Roger Federer follows next gen trio into Brisbane semifinals
Roger Federer saw what a trio of next generation Grand Slam contenders had to offer Friday before putting on a show of his own, disposing of Australian wild card James Duckworth in 39 minutes to move into the Brisbane International semifinals.
Top-seeded Federer dropped only six points in a 16-minute first set, and won 6-0, 6-1 without really breaking a sweat against No. 125-ranked Duckworth -- a vast contrast to his rusty, three-set opening win over John Millman the previous night.
"I had a great start to the match," Federer said. "I saved energy and stress and nerves.
"Yesterday was quite nerve-wracking and physically difficult because it was first match of the season. So I'm very happy I got it done quickly today."
The 17-time major winner will next meet No. 4-seeded Grigor Dimitrov, who advanced a 6-3, 6-4 winner over Martin Klizan of Slovakia.
No. 2-seeded Kei Nishikori and No. 3 Milos Raonic will meet in the other semifinal after beating Australians.
The top two players in the women's draw will meet in the final after No. 1-seeded Maria Sharapova beat Elina Svitolina 6-1, 6-3, and No. 2 Ana Ivanovic had a 7-6 (2), 6-4 win over Varvara Lepchenko.
Federer and Dimitrov are often compared due to their styles, particularly the single-handed backhand, and they're both anticipating a great semifinal.
"I'm aware of the challenge," Federer said. "He's clearly expecting big things from himself this year, I would assume.
"So, it's an opportunity for him more than for me, but I still think it's going to be a tough and good match for both of us."
Dimitrov has lost two previous matches to Federer -- both at Basel -- but is growing in confidence after rising to a career-high No. 8 ranking last August.
"I'm always excited when I get to play a match like that against a player like that," Dimitrov said. "I have quite a bit of experience behind me now. I've learned from each match that I've played against him. I like my odds."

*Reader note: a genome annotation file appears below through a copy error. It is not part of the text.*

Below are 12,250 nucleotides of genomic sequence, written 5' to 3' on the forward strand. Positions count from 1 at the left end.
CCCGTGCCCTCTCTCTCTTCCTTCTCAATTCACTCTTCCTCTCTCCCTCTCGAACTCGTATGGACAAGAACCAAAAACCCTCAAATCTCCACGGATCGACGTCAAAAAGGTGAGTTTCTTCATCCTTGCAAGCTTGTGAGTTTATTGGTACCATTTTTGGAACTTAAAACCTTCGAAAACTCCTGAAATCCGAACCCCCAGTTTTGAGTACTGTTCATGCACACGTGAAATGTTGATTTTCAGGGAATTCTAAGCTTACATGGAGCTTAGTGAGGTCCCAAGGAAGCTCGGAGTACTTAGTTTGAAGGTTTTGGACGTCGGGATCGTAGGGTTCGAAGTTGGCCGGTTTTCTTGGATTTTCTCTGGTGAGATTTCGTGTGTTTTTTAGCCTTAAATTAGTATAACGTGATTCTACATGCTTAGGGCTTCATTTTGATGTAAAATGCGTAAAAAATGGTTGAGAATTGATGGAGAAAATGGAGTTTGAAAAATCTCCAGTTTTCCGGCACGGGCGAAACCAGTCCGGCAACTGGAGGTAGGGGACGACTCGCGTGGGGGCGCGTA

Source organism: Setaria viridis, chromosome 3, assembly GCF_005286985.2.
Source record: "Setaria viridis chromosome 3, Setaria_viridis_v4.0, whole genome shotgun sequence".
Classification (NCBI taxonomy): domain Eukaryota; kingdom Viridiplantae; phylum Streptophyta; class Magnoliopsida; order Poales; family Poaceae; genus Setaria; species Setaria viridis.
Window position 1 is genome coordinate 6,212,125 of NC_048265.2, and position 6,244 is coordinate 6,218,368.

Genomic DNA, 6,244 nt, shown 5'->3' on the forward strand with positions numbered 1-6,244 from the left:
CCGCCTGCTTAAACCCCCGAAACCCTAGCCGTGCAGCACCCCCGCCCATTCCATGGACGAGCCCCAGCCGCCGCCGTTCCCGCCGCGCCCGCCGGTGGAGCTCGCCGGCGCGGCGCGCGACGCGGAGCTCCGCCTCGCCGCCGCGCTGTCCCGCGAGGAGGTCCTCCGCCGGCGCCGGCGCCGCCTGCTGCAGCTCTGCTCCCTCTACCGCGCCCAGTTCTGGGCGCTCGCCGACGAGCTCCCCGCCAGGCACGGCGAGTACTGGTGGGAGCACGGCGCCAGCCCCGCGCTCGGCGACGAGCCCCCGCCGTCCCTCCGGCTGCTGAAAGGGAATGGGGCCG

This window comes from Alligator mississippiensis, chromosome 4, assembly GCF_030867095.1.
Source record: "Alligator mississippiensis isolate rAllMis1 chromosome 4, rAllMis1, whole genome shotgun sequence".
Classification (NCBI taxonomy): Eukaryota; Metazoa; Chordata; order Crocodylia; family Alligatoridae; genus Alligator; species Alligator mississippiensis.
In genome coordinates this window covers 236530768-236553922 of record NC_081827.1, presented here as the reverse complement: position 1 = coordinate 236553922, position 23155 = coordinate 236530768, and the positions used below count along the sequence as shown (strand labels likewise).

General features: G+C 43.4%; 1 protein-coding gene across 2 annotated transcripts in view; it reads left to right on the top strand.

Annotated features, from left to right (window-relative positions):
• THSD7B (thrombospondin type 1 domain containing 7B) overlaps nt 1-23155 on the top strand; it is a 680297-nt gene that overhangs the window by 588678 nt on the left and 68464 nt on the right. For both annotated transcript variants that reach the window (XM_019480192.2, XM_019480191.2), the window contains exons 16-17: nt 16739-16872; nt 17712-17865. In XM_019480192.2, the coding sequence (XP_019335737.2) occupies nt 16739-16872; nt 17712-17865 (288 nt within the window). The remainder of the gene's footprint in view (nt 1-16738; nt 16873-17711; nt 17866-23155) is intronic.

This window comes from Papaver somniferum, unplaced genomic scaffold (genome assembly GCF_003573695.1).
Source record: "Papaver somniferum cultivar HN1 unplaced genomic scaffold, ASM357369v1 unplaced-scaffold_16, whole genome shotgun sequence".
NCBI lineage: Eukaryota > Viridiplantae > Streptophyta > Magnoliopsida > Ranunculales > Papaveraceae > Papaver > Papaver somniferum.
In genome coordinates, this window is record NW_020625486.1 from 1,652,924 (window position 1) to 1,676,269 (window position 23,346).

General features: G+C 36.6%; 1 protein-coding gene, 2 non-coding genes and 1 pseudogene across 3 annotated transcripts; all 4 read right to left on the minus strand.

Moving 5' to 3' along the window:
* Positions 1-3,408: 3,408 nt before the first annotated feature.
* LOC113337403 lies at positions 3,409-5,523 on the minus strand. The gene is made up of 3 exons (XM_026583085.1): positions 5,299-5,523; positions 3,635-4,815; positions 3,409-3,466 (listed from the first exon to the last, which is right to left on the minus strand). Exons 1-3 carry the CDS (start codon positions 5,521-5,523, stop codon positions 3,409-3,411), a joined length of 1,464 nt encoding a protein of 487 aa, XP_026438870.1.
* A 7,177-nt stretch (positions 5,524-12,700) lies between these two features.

Nishikori, the U.S. Open finalist, breezed past Bernard Tomic 6-0, 6-4, while Raonic had more of a struggle against big-serving Sam Groth, winning 7-6 (3), 3-6, 7-6 (2).
Groth got the only break of serve, in the second set, and had more winners and more aces -- 22 against 15 -- than Raonic, who is rarely outperformed in that area.
Nishikori, Raonic and Dimitrov have yet to win a major title, but they're widely considered the new wave of future champions. They're all playing their first tournaments of the season in Brisbane, getting primed for the Australian Open beginning on Jan. 19.
In the night cap, Sharapova wasted four match points in the eighth game of the second set before dropping serve, but converted her fifth match point in the next game to see off Svitolina.
Ivanovic had some wobbles, too, after leading Lepchenko 5-1 in the second set and needing seven match points before she finally finished it off on her serve.
"Despite how we got to the final, we are in the final. You always expect the toughest match at that stage," Sharapova said. "It's a bonus that I'm here in the final compared with the semis last year. I want to perform well in that last match, and I'll be looking forward to doing that."
Poland advanced to the Hopman Cup final in Perth by clinching a point against defending champion France, setting up a final against the United States.
Alize Cornet beat Agnieszka Radwanska 6-2, 2-6, 7-5 to give France the lead, but Poland secured top spot in the group when Jerzy Janowicz beat Benoit Paire 6-4, 7-6 (6).
At the ASB Classic in Auckland, New Zealand, top-seeded Caroline Wozniacki beat Barbora Zahlavova Strycova 4-6, 6-3, 6-4 in a 2-hour, 35-minute match to set up a final against Venus Williams, who brushed past American compatriot Lauren Davis 6-0, 6-3. Williams also reached the final last year, losing in three sets to Ivanovic.